Rice withdrawal sparks gender concerns on Cabinet
The top contenders for the "big three" jobs in President Barack Obama's second-term Cabinet are all white men, rekindling concerns among Democratic women about diversity in his inner circle.
Now that Susan Rice has withdrawn under pressure from consideration as the next secretary of state, Democratic Sen. John Kerry of Massachusetts is the front-runner for the nation's top diplomatic post. Former Republican Sen. Chuck Hagel of Nebraska is Obama's favored candidate to run the Pentagon, and White House chief of staff Jack Lew is likely to be his next treasury secretary if he wants the job.
"The boys network is alive and well," Democratic activist Donna Brazile wrote on Twitter after Rice withdrew. "The war on qualified women continues here in DC."
Rice, the U.S. ambassador to the United Nations and a close friend of the president, dropped out of consideration for the State Department job Thursday. That followed months of withering criticism from Republicans over her initial comments about the attacks on Americans in Benghazi, Libya - criticism several female House Democrats said smacked of sexism and racism. Rice is black.
Her withdrawal reignited questions about gender diversity in the upper echelons of the administration, a concern that has nagged at the Obama White House for years. The questions grew so persistent early in Obama's first term that the president invited his upper-level female staffers to a dinner to get their input on how to shake his administration's "boys club" reputation.
Now, senior administration officials are considering whether a prominent woman should be named to a top Cabinet post in order to create gender balance, according to a person familiar with White House thinking. That person spoke only on condition of anonymity because the person was not authorized to publicly discuss internal White House deliberations.
Among those whose names have been mentioned within the administration, former Defense Department official Michele Flournoy is being considered to lead the Pentagon and Lael Brainard, Treasury's undersecretary of international affairs, has been cited as a contender for her agency's top job. Former California Rep. Jane Harman has been discussed as a candidate for director of the Central Intelligence Agency.
A woman has never held the top job at any of those agencies.
White House press secretary Jay Carney said Friday, "The president's approach has always been to seek excellence and as part of that believes diversity in terms of highly qualified candidates enhances excellence."
Grumblings about gender diversity in the Obama administration have never focused on raw numbers but more on whether enough women were in high-powered decision-making roles.
"While numbers say a lot, they don't say everything," said Marcia Greenberger, co-president of the National Women's Law Center. "Role and influence are important factors to bring to bear."
Secretary of State Hillary Rodham Clinton certainly has had a high-powered role in the administration, as did Health and Human Services Secretary Kathleen Sebelius during the debate on health care reform. Longtime Obama confidante Valerie Jarrett serves as a White House senior adviser and has the strongest personal relationship with the president of anyone in the administration.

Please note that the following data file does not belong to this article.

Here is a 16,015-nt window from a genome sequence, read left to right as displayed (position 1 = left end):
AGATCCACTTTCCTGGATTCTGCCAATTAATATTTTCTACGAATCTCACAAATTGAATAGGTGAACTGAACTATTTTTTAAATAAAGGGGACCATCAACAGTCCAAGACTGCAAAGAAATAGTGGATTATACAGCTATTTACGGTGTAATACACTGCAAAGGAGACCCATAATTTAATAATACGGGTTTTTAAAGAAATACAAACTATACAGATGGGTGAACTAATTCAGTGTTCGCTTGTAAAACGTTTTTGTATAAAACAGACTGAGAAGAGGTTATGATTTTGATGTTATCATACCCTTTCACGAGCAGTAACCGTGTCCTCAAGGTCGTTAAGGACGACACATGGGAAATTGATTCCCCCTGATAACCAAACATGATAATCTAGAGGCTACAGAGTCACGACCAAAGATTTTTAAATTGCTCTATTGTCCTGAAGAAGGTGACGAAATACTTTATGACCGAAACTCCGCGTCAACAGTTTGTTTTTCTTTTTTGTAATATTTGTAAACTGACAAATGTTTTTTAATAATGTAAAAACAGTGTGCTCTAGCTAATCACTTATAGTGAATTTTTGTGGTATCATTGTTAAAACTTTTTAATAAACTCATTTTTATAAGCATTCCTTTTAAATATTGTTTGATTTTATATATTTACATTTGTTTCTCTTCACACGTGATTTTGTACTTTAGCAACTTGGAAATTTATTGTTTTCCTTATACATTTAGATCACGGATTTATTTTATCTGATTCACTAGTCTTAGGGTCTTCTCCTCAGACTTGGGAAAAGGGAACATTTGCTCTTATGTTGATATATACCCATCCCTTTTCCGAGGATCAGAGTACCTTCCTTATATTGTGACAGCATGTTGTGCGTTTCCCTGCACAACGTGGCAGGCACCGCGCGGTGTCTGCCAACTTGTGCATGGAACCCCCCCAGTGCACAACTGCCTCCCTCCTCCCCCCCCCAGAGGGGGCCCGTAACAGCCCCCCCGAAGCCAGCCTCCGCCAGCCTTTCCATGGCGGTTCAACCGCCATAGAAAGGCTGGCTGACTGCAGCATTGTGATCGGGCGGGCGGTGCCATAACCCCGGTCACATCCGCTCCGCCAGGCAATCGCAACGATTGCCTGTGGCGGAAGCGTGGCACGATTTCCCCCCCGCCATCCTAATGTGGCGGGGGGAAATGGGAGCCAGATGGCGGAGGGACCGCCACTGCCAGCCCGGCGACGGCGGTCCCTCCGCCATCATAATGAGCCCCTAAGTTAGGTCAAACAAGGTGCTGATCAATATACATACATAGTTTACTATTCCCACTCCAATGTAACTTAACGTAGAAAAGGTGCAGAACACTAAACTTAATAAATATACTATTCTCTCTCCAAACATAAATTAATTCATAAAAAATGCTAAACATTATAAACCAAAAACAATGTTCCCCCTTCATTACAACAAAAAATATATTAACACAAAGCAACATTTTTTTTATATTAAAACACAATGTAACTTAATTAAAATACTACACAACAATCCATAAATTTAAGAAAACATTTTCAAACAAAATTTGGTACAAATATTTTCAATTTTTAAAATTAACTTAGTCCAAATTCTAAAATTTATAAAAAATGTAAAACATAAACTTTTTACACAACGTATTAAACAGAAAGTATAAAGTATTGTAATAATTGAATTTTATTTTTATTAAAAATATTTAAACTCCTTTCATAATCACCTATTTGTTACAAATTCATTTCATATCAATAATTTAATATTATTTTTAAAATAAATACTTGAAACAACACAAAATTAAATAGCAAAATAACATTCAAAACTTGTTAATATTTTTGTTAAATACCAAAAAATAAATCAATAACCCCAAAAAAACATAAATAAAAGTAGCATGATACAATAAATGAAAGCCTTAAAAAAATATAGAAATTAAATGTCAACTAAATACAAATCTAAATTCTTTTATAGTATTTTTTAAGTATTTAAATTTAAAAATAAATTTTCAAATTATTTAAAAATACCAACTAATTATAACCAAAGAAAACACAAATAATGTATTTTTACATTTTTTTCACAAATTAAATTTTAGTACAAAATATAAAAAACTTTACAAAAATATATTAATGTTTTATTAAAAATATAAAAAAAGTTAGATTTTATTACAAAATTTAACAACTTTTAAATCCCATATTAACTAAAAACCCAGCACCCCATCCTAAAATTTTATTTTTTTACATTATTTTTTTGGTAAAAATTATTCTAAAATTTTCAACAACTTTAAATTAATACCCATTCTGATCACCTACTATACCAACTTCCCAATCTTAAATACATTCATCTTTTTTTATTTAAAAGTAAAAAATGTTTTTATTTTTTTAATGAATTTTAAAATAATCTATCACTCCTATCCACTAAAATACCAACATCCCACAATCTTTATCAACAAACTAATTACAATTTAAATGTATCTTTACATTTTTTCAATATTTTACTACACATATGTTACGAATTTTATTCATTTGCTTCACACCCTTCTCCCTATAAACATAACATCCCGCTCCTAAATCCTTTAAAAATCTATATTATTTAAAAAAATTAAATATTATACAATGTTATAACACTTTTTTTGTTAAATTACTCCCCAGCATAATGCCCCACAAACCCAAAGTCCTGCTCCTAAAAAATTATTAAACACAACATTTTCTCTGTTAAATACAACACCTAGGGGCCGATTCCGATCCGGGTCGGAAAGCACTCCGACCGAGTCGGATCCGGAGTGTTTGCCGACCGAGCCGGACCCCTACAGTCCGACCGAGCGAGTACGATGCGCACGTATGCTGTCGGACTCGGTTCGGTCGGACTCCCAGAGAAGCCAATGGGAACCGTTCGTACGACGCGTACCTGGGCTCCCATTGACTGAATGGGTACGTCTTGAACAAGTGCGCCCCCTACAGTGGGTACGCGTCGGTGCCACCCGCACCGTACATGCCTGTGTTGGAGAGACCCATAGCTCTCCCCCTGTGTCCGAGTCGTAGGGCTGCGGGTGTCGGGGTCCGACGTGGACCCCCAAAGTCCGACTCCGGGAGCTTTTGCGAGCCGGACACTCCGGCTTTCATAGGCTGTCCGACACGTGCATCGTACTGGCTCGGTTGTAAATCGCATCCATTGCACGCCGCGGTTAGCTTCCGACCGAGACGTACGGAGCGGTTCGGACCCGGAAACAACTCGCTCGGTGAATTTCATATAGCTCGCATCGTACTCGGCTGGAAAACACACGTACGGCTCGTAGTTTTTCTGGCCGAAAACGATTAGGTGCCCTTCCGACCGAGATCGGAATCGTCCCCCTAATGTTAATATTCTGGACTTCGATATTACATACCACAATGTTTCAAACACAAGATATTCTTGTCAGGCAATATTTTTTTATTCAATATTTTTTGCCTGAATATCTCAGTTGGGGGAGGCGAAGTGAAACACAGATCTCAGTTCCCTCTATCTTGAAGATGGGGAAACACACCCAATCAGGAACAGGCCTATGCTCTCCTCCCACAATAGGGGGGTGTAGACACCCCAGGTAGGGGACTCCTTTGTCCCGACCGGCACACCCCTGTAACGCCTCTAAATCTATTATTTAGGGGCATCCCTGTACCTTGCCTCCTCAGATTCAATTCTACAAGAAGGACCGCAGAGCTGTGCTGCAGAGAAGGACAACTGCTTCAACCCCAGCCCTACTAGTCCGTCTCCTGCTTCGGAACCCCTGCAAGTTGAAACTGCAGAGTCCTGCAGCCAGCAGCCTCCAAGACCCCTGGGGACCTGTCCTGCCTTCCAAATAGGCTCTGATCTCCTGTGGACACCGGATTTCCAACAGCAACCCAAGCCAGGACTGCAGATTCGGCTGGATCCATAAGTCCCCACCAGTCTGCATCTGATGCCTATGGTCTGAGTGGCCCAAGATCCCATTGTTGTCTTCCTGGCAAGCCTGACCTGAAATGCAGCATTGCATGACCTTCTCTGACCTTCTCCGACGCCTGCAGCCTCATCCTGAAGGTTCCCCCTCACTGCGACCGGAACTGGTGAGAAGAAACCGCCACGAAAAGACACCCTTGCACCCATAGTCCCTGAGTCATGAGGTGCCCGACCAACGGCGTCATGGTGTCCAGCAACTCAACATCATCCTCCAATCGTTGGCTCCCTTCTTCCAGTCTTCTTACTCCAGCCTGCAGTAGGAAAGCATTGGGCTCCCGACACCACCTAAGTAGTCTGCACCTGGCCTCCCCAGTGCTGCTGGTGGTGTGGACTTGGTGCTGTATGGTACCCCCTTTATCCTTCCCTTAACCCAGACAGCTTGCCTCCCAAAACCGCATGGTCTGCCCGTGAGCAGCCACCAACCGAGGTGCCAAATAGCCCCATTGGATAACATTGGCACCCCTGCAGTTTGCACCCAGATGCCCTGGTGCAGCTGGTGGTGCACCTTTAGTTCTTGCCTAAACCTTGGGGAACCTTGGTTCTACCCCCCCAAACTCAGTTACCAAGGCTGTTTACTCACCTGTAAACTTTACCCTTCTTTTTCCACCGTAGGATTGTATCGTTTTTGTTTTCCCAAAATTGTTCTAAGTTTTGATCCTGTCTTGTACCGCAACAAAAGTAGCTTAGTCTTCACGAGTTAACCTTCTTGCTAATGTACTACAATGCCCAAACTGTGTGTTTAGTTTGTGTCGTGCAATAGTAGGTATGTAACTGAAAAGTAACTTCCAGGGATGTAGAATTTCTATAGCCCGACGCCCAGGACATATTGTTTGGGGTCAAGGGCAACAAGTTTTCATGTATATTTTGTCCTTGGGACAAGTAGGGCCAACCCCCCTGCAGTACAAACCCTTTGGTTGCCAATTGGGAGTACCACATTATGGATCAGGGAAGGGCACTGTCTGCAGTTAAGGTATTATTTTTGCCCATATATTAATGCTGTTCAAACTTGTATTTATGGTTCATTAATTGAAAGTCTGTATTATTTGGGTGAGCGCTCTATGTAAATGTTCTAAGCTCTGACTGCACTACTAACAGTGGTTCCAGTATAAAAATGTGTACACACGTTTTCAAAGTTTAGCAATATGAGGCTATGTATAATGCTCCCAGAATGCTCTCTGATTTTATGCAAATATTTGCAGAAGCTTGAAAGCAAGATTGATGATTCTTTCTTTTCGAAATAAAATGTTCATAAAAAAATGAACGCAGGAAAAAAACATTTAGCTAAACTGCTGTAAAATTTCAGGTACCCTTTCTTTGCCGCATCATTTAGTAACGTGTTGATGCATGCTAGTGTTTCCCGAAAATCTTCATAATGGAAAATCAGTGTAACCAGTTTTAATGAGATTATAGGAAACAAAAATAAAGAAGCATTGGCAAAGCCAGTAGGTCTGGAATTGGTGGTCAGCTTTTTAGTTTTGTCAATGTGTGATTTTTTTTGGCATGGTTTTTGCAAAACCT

And women backed Obama over Republican Mitt Romney in the November election, 55 percent to 43 percent.
Yet a photograph released by the White House Friday showing Obama meeting with his senior advisers underscored where critics see problems. Jarrett is the only woman among the six aides in the room.
Obama appointed seven women to his 22-person Cabinet during his first term. An eighth woman, Rebecca Blank, is currently serving as interim Commerce Secretary after John Bryson resigned earlier this year.
Some women in the Cabinet are expected to stay on for at least some of the second term, including Sebelius and Homeland Security Secretary Janet Napolitano. Rice also will remain in the Cabinet as long as she stays in her post as the United Nations.
The controversy surrounding Rice centered on her assertion in Sunday talk shows that the attack in Libya was a spontaneous demonstration over an anti-Muslim video produced in the U.S. Rice later acknowledged that was wrong, but she also said she was relying on an account that was provided by intelligence officials, who have since said their understanding of the attack evolved as more information came to light.
Republican lawmakers, led by Sens. John McCain of Arizona and Lindsey Graham of South Carolina, aggressively criticized Rice for her statements on Benghazi, calling her unqualified and untrustworthy. MCain said she was "not being very bright" in her comments.
That comment in particular provoked the ire of a dozen House Democratic women, who leapt to Rice's defense and accused McCain and Graham of being motivated by sexism and racism. Rice never publicly agreed with their assessment.
In the aftermath of her withdrawal, other Democratic women lamented that they hadn't done more to assist Rice as the criticism mounted.
"The thing about Susan Rice that really bothers me, the women's groups, the civil rights groups, we should have stood up more," said Celinda Lake, a Democratic pollster, on MSNBC.
While Obama and others in the administration vigorously defended Rice, the White House never appointed a team to coordinate the administration's response to the criticism, in large part because Rice was not an official nominee.
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